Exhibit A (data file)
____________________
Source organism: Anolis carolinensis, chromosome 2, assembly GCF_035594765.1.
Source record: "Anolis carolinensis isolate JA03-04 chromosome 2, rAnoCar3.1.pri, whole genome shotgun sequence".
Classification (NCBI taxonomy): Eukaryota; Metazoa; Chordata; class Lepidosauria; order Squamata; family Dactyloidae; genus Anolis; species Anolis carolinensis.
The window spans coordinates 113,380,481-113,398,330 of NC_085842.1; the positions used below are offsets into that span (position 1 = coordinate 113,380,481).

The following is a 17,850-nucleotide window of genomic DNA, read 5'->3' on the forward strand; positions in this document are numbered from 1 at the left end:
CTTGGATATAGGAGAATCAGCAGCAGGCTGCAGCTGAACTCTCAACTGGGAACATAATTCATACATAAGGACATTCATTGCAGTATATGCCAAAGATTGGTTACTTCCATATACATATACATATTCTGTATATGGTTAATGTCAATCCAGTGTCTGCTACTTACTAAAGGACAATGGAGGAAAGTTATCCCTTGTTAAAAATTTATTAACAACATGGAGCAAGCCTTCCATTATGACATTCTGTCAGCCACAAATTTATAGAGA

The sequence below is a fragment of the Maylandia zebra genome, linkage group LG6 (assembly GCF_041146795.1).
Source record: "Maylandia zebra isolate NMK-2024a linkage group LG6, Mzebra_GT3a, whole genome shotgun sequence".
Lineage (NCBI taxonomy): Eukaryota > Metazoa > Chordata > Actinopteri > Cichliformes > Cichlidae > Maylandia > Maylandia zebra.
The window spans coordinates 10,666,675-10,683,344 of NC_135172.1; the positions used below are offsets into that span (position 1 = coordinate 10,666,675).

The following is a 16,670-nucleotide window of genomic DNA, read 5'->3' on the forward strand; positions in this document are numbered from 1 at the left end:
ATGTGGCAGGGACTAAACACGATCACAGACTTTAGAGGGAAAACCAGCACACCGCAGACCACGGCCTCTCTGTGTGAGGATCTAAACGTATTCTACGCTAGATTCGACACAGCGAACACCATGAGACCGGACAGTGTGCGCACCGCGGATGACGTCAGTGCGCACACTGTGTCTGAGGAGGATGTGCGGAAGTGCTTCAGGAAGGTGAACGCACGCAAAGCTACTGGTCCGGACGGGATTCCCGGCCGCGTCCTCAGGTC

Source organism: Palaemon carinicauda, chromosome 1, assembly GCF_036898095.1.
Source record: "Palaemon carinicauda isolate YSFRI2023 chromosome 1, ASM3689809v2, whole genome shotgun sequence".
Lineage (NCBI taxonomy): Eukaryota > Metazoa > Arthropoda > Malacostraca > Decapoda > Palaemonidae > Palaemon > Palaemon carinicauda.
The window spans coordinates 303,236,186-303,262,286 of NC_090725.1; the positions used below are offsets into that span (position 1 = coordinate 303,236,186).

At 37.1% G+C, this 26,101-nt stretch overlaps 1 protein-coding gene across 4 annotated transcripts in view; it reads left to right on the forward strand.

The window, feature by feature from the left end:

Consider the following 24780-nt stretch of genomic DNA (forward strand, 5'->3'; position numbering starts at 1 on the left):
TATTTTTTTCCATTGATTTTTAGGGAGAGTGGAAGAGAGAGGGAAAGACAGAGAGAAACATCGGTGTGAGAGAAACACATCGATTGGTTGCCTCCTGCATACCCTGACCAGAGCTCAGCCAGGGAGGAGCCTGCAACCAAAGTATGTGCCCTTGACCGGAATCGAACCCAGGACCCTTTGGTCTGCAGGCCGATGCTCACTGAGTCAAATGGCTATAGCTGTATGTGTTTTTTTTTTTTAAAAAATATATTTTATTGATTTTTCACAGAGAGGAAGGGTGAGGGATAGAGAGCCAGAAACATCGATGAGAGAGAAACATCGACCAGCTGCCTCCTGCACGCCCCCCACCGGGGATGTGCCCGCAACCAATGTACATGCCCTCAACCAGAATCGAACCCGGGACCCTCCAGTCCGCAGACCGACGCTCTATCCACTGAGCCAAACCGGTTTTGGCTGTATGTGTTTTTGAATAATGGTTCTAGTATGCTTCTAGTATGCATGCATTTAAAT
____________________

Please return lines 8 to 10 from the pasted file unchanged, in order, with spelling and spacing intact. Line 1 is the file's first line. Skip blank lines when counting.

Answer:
Source record: "Maylandia zebra isolate NMK-2024a linkage group LG6, Mzebra_GT3a, whole genome shotgun sequence".
Lineage (NCBI taxonomy): Eukaryota > Metazoa > Chordata > Actinopteri > Cichliformes > Cichlidae > Maylandia > Maylandia zebra.
The window spans coordinates 10,666,675-10,683,344 of NC_135172.1; the positions used below are offsets into that span (position 1 = coordinate 10,666,675).